Connected figure offered to save USKILast January, when a Korean government-funded think tank in Washington faced scrutiny from the National Assembly and risked losing Seoul’s financial support, a well-connected figure who was applying for a visiting scholar position at the institute offered to come to its rescue, according to an email disclosed by an opposition lawmaker on Thursday.
The connected figure, surnamed Jang, is the wife of Hong Il-pyo, a senior figure in President Moon Jae-in’s office, but at the time of the email, he was working for Kim Ki-sik, a Democratic Party lawmaker who served in the National Assembly’s powerful policy committee.
“Mr. Kim’s behavior brought hardship to your institute,” Jang wrote in an email to the Washington-based U.S.-Korea Institute (USKI) on Jan. 28, 2017. “My husaband [sic] could become a mediator and help you deal with issues through conversation.”
During his tenure in the National Assembly from 2012 to 2016, Kim repeatedly raised questions about the USKI’s funding. A National Assembly committee last August said the think tank’s budget and management have lacked transparency over the years, and that the institute has not produced substantive results.
The USKI is the only Washington think tank specializing in Korean Peninsula affairs and is best known for its analysis of satellite imagery from North Korea. It is expected to shut down on May 11 after the Korean government decided to cut off funding.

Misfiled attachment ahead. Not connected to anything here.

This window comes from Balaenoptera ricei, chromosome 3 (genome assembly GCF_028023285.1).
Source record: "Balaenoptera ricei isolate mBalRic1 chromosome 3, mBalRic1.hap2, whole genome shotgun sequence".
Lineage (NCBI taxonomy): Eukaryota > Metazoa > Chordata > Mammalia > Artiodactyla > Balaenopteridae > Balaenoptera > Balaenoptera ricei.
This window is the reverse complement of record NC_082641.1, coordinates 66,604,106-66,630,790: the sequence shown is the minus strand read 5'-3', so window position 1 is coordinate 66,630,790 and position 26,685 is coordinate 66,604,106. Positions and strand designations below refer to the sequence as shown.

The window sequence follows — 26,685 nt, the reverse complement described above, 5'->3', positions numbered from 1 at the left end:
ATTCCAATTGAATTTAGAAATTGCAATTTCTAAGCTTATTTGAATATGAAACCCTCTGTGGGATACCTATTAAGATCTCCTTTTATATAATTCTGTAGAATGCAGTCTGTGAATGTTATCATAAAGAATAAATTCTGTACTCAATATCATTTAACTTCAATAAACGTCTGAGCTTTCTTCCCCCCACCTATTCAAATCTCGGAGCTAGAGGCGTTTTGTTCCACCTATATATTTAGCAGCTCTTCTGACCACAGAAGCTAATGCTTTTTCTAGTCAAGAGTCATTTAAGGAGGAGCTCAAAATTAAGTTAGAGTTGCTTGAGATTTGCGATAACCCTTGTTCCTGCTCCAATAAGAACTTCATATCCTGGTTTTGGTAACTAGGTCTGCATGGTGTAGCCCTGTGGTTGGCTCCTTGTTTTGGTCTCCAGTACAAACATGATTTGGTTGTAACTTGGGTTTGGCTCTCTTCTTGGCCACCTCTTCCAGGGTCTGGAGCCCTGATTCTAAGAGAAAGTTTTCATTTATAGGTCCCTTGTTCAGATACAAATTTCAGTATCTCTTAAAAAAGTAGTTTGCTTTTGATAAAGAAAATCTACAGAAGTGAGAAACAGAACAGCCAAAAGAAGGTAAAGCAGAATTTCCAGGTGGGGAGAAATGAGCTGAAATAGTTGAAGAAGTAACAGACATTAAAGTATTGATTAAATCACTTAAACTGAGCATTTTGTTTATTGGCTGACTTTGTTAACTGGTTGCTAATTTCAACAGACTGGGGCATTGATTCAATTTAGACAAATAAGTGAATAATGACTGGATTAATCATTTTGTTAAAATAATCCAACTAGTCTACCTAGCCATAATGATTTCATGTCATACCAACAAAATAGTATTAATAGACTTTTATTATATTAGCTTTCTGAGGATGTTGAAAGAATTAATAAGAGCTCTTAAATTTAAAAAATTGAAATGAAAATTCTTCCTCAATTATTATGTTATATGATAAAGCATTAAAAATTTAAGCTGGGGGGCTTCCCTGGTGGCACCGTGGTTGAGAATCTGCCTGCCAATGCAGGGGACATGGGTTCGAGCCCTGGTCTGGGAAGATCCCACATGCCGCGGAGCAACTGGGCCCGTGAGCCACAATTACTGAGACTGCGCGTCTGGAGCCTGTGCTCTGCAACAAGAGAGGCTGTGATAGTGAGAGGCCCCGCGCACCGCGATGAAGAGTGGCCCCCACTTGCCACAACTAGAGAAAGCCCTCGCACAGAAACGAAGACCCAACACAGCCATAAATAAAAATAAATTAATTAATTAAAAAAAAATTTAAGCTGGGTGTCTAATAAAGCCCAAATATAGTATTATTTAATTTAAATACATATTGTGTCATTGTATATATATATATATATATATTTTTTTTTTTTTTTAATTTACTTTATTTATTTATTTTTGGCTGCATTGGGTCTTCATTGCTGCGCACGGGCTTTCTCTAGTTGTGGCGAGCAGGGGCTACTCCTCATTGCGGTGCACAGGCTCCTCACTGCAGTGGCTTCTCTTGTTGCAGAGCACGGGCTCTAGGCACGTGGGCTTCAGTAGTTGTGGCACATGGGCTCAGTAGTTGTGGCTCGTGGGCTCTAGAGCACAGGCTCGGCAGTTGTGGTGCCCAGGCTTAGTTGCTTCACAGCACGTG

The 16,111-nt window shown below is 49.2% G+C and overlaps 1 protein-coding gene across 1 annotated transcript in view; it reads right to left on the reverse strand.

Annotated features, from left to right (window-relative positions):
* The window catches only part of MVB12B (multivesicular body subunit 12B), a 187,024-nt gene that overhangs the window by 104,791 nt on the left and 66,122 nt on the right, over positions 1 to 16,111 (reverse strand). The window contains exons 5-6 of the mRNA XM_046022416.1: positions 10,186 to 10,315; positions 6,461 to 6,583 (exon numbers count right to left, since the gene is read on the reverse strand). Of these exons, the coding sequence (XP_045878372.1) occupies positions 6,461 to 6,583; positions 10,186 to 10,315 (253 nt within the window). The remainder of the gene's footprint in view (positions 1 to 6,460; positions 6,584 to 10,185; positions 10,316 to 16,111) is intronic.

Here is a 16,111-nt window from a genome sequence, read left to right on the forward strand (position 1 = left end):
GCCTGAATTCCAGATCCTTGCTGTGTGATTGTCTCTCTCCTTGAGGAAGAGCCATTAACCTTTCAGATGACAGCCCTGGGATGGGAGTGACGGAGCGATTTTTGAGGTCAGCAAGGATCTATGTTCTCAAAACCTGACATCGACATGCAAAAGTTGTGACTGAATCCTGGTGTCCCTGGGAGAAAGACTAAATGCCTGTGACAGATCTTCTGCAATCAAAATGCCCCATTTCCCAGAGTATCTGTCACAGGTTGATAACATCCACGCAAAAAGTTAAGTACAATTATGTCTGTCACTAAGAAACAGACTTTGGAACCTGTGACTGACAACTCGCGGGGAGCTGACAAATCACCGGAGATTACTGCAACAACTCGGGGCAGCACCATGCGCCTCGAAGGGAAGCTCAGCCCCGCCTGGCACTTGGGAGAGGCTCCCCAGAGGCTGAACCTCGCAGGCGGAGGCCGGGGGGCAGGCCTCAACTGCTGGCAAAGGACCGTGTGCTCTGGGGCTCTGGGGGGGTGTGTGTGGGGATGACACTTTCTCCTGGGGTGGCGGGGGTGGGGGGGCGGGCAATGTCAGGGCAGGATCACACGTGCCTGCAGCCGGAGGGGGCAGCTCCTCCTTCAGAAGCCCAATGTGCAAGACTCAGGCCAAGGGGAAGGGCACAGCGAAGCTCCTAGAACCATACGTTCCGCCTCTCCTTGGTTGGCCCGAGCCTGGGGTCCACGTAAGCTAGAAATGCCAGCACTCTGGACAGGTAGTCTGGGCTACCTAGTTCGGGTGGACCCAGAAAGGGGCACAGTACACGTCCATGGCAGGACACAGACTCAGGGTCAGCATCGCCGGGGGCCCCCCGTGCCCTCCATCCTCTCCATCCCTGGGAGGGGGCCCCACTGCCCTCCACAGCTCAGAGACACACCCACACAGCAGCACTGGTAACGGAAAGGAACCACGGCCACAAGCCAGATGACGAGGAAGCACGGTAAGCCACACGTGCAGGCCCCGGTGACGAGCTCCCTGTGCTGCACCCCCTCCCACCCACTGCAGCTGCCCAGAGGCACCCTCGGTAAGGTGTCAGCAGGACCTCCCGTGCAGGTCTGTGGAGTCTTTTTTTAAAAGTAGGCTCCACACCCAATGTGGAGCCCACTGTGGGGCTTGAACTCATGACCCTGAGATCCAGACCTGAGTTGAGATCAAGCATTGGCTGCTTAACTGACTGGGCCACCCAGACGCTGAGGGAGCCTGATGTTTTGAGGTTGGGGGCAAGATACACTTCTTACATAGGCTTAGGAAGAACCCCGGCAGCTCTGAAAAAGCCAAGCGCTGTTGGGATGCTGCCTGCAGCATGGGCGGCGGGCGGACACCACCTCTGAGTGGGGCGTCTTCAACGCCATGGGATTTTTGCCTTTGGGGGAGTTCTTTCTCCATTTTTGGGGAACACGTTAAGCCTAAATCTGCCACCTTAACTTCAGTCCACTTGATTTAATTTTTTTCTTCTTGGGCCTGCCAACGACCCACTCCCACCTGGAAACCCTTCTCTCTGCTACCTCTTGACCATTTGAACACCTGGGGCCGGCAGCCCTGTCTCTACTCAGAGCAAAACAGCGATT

Lee Tae-kyu, the Bareunmirae Party lawmaker who obtained the email, accused Jang of using her connection with Representative Kim to request the position of visiting scholar at the institute. “The institute perceived the entire affair as something like carrot-and-stick,” he said.
The irony, though, is that Kim’s tenure as lawmaker had already ended when Jang sent the email. Kim was running a Democratic Party think tank, and Hong was one of his top aides at the think tank.
Instead, it was Rep. Lee Hack-young, a close associate of Kim, who pressed the USKI issue in the National Assembly. “Kim’s tenure as a lawmaker had ended, but the U.S.-Korea Institute perceived that he was still pulling strings behind the scenes,” Lee’s office said in a statement.
Lee also accused Jang of using her position as head of the Board of Audit and Inspection (BAI) of Korea to gain the visiting scholar role. In the introduction of her email, she wrote, “First, you had better consider me not as the wife of a former congressman’s assistant but as the Director General of the BAI” since the “BAI deems it a highly meaningful decision to accept me into your institute.”
The opposition lawmaker characterized the email as “a very threatening action which associates an institute which receives funding from the government to the BAI, which oversees and monitors the Korean government’s finances.” He requested the BAI investigate Jang.
In a phone interview with the JoongAng Ilbo, Jang said she had emphasized her position at the BAI because “my husband’s actions should not be associated with my candidacy.” She dismissed attempts by people to read any deeper into the email.
“At that time, my husband was not an administrator in the Blue House but a civilian,” she said, referring to her husband’s brief period working for Kim at his think tank. “If the U.S.-Korea Institute faced difficulties because of my husband’s actions during his time as an assistant to a lawmaker, that issue could have been resolved through a conversation when he became a civilian.”
Earlier this week, Kim resigned after a short-lived tenure as governor of the Financial Supervisory Service, the country’s financial watchdog.
Moon appointed Kim at the end of last month to head the office, but Kim was mired in controversy surrounding trips he made while he was a lawmaker and illegal use of political funds.
BY AN HYO-SEONG [email@example.com]
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